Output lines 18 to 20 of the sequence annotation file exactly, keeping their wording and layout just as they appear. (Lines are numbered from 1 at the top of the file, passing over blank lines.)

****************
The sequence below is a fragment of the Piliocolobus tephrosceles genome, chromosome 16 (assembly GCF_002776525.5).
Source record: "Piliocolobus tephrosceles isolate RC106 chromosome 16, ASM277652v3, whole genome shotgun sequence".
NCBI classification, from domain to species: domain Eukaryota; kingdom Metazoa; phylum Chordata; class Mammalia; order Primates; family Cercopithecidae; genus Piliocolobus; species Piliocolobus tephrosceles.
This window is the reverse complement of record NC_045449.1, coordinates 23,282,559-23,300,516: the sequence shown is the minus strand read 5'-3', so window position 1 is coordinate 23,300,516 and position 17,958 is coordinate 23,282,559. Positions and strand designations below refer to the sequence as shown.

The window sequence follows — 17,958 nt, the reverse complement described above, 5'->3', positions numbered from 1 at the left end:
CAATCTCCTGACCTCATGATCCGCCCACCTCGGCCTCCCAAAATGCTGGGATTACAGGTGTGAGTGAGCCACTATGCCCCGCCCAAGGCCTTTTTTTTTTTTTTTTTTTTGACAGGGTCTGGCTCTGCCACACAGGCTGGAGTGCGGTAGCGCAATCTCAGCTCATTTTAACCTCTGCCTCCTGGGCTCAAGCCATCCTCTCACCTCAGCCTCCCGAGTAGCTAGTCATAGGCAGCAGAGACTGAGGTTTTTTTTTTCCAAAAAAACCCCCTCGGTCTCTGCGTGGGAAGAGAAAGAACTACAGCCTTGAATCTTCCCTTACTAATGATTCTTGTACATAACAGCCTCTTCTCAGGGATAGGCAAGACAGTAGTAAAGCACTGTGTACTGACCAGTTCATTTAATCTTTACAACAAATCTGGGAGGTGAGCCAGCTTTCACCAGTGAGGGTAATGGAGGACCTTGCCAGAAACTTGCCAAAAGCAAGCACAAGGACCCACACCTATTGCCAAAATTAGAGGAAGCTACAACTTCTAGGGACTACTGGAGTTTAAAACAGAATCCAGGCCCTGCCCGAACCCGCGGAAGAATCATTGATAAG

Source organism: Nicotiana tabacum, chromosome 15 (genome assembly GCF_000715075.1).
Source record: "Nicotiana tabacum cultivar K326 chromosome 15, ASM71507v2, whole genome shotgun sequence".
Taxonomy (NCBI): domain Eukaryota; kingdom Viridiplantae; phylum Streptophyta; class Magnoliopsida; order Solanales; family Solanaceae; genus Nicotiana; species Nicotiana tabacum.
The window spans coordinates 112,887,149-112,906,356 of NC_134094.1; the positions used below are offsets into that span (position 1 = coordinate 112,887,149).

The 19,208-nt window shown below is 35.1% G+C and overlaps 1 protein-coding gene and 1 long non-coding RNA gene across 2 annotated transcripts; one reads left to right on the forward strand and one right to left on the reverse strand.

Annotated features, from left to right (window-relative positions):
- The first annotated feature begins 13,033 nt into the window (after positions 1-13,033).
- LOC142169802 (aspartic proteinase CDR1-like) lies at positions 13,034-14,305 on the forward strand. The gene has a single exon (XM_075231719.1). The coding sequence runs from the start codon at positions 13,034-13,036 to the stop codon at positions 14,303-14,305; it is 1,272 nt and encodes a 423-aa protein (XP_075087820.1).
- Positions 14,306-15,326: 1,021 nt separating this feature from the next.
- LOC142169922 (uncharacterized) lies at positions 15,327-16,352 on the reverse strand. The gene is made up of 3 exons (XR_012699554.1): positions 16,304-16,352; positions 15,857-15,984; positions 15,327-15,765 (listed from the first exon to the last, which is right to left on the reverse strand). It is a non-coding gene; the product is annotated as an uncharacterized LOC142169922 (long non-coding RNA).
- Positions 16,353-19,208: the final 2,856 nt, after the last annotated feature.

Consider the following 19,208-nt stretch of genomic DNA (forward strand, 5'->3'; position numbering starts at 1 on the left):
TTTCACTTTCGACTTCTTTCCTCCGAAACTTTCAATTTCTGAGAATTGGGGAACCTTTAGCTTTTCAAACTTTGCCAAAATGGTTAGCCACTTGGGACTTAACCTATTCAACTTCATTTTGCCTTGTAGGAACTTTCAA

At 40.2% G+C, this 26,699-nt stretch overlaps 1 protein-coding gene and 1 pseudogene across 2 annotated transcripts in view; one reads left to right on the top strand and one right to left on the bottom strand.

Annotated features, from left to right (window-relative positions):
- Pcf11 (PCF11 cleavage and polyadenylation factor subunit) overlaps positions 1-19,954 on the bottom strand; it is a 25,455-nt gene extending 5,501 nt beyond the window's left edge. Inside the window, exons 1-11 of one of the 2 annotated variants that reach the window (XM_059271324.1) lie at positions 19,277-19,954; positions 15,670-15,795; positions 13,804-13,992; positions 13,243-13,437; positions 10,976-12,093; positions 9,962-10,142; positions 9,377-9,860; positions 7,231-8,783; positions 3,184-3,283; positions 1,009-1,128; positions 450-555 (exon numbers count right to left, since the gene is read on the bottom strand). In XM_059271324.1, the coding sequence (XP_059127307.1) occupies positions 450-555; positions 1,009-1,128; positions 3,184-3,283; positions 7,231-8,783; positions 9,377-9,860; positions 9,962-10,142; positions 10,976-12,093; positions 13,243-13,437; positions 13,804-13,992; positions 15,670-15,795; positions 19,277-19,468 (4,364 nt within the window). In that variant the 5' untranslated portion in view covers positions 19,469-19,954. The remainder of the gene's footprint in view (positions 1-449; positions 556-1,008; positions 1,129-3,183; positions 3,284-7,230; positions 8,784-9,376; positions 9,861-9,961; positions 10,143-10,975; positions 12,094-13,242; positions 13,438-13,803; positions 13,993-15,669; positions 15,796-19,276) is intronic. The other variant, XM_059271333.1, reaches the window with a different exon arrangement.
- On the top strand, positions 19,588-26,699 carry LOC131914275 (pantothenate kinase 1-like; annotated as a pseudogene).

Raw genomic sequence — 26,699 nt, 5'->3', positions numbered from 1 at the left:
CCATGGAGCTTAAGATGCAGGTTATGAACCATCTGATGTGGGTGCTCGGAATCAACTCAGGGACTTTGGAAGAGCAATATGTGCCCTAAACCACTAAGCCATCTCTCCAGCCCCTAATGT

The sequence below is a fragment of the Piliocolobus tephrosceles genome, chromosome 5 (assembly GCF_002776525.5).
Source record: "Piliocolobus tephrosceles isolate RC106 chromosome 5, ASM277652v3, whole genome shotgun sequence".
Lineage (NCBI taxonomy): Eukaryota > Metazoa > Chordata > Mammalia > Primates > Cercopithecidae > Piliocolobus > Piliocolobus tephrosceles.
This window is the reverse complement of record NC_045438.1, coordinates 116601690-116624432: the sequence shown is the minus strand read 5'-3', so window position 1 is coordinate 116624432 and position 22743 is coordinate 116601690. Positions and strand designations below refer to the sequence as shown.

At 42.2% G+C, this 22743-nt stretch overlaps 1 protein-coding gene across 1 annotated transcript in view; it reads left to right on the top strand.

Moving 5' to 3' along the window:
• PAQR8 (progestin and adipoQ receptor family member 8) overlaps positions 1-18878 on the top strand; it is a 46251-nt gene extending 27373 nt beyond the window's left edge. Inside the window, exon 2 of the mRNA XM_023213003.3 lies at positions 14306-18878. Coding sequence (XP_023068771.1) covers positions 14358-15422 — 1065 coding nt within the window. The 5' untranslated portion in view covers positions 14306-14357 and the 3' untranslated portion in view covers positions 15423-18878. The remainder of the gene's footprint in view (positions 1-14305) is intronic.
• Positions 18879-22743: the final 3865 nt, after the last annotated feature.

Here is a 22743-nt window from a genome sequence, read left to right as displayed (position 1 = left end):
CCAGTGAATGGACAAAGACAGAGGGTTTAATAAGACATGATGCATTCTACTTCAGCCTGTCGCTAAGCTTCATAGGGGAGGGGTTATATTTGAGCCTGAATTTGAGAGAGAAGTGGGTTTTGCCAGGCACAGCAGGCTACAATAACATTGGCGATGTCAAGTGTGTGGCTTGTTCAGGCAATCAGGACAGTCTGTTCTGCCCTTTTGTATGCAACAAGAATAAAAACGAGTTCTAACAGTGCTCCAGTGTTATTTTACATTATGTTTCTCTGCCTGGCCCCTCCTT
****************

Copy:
Consider the following 19,208-nt stretch of genomic DNA (forward strand, 5'->3'; position numbering starts at 1 on the left):
TTTCACTTTCGACTTCTTTCCTCCGAAACTTTCAATTTCTGAGAATTGGGGAACCTTTAGCTTTTCAAACTTTGCCAAAATGGTTAGCCACTTGGGACTTAACCTATTCAACTTCATTTTGCCTTGTAGGAACTTTCAA

At 40.2% G+C, this 26,699-nt stretch overlaps 1 protein-coding gene and 1 pseudogene across 2 annotated transcripts in view; one reads left to right on the top strand and one right to left on the bottom strand.